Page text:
- 1-3 St. Peter's Street
The Weavers is one of the most famous and most photographed
of Canterbury's buildings. It was built - so all the books say -
in 1500, and was intended to house weavers who had come from Flanders
or France to flee religious persecution and/or to find work. They
were welcomed and given special rights and privileges, and were
numbered amongst the 'Strangers', i.e. foreigners who came to work
They were expected to deal with their own lawbreakers.
As in Sandwich and other towns in the area, they were important
to the local economy... England had a lot of wool but not the technology
to weave it, so they 'imported' the expertise. The leaning
building in Palace Street was also designed for a weaving family
of French origin.
To see an old view of it look at the print
of All Saints Church which used to stand on the other side of
the river from the Weavers. The print shows how the building looked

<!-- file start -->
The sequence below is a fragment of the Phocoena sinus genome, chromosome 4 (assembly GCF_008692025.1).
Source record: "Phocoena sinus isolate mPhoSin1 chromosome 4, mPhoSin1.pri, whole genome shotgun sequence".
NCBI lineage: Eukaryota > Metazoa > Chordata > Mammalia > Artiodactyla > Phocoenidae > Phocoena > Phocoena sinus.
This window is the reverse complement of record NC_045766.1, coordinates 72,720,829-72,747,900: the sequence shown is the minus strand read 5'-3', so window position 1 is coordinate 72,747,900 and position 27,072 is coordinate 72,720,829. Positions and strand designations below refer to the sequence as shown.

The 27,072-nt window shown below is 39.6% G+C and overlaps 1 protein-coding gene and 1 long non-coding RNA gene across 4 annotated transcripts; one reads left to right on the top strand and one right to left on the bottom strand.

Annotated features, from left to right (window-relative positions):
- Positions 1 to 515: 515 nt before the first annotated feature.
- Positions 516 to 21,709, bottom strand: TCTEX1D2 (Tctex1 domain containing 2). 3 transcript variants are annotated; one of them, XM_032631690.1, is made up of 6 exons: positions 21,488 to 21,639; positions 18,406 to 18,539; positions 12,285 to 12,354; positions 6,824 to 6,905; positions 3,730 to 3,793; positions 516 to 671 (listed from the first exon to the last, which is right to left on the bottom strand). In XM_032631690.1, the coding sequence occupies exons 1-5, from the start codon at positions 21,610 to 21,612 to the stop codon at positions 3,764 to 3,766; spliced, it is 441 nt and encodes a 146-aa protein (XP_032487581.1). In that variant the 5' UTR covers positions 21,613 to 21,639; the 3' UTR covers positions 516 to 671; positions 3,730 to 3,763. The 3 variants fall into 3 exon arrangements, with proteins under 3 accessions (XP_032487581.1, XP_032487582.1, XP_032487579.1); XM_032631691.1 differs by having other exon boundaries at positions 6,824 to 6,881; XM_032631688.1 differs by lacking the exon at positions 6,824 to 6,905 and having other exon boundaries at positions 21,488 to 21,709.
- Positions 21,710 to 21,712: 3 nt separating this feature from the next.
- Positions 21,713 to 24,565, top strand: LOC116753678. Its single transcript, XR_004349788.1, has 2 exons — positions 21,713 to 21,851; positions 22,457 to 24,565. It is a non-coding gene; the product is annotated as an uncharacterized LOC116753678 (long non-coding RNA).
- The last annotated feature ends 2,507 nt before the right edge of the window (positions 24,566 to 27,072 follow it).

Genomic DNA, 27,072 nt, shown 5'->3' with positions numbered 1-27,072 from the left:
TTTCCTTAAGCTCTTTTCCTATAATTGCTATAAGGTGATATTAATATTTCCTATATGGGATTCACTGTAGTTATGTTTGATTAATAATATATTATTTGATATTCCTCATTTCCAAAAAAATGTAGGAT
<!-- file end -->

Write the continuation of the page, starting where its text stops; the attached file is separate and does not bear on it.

This building is typical of that period of design
- a shop front onto the street, and behind it a hall.. in fact there
are three buildings here, of more or less the same design.
The building was horribly restored inthe 20th century,
using wooden floorboards as 'timbers', bolted on. But you can see
what it was like originally on these pages.
I have put on these pages some old postcards which
I like, and on the next page some old postcards
of the interior.
This old postcard shows the building
before it was 'restored'. Compare the timbers with the photo below,
of the restored building floodlit - completely different pattern.
The original building. above, has bulges, an old style roof and
And notice that there are only two sets of windows...
the photo below (left) shows the extension built at the back. The
photo below (right) is again an old view... I don't know if it is
older than the one above, but it seems to show no timbers. They
are plastered over.
speaks of this building - "No. 1 continues to the rear along
the bank of the River Stour with a seventeenth century extension;
the gables belong to a remodelling of 1561"
But which extension? He can't mean the last two
gables in the floodlit picture above, because the other pictures
show that that extension is more recent (post 1900).
the photos above (restored) with the photo below (before restoration
- taken in 1900). Different timber pattern... look above and below
the sign in the photo below (for a laundry) and you will see the timber
pattern is different.
See old postcards
of the interior on the next page>>